Congressional committee approves bill to strengthen US efforts in pushing China to negotiate with Dalai Lama’s envoys

    The Hawk
    December1/ 2023
    Last Updated:

    US Congress Advances Bill: Addressing Tibet-China Dispute, Advocating Dialogue and Tibetan Rights, Countering CCP Propaganda.

    Dalai Lama

    Washington: A powerful Congressional committee has passed a bill to strengthen US efforts in pushing China to negotiate with the Dalai Lama’s envoys to resolve the longstanding Tibet-China dispute and counter the Communist Party’s propaganda about the history of Tibet.

    The bill, which among other things also dismisses as inaccurate the Chinese claim that Tibet has been part of China since antiquity, was passed unanimously by the House Foreign Affairs Committee.

    “This bill stresses the need for a dialogue between the Chinese Communist Party (CCP) and the democratically elected leaders of Tibet. Any resolution must include the wishes and the voices of the Tibetan people,” House Foreign Affairs Committee Chairman Michael McCaul said during the markup.

    “Tibetans are a democracy-loving people who wish to practice their own religion freely and have their own wishes and desires acknowledged as we do in the United States of America. The freedoms that we enjoy, we want to be enjoyed by the people of Tibet,” McCaul said.

    The bill, an amended House version of legislation introduced last year by Congressmen Jim McGovern and Michael McCaul, as well as Senators Jeff Merkley, and Todd Young, will pressure the Chinese government to resume negotiations with the Dalai Lama’s envoys or the democratically elected leaders of the Tibetan people. The dialogue process has been stalled since 2010.

    McCaul said the ruling Chinese Communist Party or CCP has a long and violent record of oppression against the people of Tibet.

    In October of 1950, Chinese Communist troops annexed Tibet, killing tens of thousands of Tibetans and monks. The CCP’s ongoing oppression of the people of Tibet ultimately forced the Dalai Lama to flee to India. This persecution has continued to this day, he said.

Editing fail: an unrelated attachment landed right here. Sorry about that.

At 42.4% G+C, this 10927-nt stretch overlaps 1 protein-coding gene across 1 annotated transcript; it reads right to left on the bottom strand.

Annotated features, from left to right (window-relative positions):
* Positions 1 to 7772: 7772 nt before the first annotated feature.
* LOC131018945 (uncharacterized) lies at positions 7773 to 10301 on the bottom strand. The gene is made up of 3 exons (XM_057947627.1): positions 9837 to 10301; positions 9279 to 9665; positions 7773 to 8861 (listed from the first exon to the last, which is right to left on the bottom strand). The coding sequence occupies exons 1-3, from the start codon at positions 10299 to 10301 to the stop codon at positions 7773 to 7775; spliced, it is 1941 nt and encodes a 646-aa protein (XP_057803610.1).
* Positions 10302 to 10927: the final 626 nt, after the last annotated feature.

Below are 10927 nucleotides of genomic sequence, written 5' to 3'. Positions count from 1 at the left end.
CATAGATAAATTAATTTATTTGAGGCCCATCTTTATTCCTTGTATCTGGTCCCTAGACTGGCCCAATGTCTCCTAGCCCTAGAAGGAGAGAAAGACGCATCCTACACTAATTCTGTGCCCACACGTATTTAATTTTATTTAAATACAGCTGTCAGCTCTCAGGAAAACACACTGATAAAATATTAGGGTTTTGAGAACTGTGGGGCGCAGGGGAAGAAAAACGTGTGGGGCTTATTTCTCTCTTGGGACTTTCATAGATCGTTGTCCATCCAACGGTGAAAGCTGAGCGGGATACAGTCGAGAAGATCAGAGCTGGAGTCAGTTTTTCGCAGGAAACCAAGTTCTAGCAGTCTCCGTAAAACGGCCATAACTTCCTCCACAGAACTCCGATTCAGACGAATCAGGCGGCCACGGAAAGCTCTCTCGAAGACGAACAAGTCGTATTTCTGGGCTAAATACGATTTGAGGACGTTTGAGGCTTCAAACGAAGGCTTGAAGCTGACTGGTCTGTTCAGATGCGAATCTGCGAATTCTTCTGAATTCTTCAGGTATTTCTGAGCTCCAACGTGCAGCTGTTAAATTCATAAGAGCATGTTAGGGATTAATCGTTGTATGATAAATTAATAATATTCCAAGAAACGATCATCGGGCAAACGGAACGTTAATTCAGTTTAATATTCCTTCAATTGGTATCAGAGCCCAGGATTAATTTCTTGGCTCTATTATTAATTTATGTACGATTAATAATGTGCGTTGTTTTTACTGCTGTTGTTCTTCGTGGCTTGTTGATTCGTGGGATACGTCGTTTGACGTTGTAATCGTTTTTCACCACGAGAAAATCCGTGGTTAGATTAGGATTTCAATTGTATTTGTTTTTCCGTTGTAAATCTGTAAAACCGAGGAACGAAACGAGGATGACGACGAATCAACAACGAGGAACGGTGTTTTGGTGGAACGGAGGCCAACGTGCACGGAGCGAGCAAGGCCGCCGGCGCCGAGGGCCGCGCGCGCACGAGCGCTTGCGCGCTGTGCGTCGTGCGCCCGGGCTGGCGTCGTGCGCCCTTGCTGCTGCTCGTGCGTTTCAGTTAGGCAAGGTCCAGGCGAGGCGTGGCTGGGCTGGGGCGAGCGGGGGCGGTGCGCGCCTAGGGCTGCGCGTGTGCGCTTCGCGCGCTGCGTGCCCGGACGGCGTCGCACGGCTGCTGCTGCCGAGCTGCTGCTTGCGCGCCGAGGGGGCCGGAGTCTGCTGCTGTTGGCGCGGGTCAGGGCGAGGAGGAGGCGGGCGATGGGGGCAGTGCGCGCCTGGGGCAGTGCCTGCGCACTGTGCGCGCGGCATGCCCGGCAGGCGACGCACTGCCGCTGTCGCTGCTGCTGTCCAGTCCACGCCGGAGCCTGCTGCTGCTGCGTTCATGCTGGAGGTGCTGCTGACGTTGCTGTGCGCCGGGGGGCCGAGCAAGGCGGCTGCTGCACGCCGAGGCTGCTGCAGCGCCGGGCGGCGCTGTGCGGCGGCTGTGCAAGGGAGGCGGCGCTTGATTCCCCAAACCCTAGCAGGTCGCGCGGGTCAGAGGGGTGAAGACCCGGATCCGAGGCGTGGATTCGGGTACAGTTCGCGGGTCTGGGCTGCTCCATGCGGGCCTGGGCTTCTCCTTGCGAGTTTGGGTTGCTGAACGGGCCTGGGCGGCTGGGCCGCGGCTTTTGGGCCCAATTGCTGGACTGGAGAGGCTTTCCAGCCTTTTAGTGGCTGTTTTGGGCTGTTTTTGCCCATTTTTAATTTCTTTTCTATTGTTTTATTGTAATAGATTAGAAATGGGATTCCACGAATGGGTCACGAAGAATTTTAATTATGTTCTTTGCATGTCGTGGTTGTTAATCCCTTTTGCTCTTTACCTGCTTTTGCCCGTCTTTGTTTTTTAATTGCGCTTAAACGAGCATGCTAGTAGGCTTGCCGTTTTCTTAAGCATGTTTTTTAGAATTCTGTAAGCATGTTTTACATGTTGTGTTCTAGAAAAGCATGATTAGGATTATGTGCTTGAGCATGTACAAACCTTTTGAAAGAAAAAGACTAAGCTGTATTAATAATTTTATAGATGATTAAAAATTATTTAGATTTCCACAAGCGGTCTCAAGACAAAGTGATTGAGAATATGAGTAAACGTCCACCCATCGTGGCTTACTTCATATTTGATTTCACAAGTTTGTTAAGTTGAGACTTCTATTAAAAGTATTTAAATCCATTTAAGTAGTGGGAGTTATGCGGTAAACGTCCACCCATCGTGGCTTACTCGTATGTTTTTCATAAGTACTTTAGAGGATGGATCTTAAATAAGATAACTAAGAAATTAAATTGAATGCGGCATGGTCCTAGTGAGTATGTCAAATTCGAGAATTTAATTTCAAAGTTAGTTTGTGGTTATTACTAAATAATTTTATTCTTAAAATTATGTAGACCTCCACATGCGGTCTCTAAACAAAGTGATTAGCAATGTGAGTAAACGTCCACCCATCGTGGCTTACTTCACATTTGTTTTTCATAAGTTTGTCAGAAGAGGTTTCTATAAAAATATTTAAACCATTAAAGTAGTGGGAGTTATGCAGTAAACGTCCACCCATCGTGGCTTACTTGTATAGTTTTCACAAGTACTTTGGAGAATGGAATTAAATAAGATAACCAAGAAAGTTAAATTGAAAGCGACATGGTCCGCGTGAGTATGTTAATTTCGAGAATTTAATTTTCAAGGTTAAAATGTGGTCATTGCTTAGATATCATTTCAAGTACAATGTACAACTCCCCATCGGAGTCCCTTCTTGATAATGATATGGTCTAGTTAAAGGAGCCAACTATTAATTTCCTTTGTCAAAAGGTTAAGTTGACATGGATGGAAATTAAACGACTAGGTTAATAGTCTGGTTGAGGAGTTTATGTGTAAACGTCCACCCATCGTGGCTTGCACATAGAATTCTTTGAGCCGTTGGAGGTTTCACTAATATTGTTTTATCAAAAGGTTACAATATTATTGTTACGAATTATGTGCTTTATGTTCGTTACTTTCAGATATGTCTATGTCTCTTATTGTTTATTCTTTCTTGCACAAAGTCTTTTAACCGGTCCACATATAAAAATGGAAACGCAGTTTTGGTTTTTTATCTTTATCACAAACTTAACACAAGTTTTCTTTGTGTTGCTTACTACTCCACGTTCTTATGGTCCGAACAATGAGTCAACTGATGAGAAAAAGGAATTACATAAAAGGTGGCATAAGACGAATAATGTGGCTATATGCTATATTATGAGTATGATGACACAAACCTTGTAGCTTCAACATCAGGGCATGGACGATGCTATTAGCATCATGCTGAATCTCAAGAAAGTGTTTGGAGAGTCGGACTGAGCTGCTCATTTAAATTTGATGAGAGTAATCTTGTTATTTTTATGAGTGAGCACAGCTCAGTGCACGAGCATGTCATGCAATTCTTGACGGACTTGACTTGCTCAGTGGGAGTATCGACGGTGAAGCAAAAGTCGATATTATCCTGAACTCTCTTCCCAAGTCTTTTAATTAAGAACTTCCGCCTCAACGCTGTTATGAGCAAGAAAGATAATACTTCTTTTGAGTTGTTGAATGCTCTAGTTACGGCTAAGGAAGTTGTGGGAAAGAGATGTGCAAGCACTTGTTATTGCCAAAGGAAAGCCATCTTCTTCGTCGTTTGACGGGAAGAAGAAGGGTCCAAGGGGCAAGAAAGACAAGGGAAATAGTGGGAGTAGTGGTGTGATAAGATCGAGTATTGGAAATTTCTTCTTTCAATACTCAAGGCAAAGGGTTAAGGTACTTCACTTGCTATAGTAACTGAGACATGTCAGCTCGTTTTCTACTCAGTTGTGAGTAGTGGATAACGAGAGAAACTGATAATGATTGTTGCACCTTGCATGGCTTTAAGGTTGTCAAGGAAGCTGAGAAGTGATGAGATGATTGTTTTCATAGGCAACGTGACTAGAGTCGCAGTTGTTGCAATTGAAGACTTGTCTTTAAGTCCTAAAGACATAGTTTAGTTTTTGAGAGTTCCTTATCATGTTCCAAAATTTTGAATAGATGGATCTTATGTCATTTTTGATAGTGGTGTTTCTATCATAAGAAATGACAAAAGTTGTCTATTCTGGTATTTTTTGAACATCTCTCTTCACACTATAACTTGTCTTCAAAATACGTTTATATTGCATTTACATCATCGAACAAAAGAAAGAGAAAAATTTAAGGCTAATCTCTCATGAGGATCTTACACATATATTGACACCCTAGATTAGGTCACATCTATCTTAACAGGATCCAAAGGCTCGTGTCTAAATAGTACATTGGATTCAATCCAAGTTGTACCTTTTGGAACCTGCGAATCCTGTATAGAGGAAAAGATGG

Promoting a Resolution to the Tibet-China Dispute Act pushes back against CCP propaganda about the history of Tibet.

    “The United States has never accepted that Tibet was part of China since ancient times,” as the CCP falsely claims. This legislation clarifies US policy, highlights the unique language, religion, and culture of the Tibetan people, and directs US diplomacy to push back against CCP propaganda,” McCaul said.

    McGovern, another main sponsor of the bill, said under international law, Tibetans are people who have the right to determine their own destiny. Also under international law, there is a right to truth. The truth is that Tibet has not always been part of China, as the Chinese government claims.

    “My bill requires the State Department to counter the PRC’s disinformation about Tibet, its history and its institutions, including that of the Dalai Lama. Rather than lie about the history of Tibet, I call on the Chinese Government to restart dialogue with the Dalai Lama to resolve the long-standing dispute between Tibet and China and respect the aspirations of the Tibetan people,” he said.

    China says the Dalai Lama, 88, is “by no means just a religious figure, but rather a political exile who has long been engaging in anti-China separatist activities and attempting to split Tibet from China.” Ranking Member Gregory Meeks said for far too long, Beijing has repressed the Tibetan people and shirked its commitments to work with the Dalai Lama and his representatives to resolve the Tibet question through dialogue. I am deeply concerned by the ongoing effort by Beijing to dilute the distinct religious, cultural, linguistic and historical identity of the Tibetan people…This is an important and very timely measure.”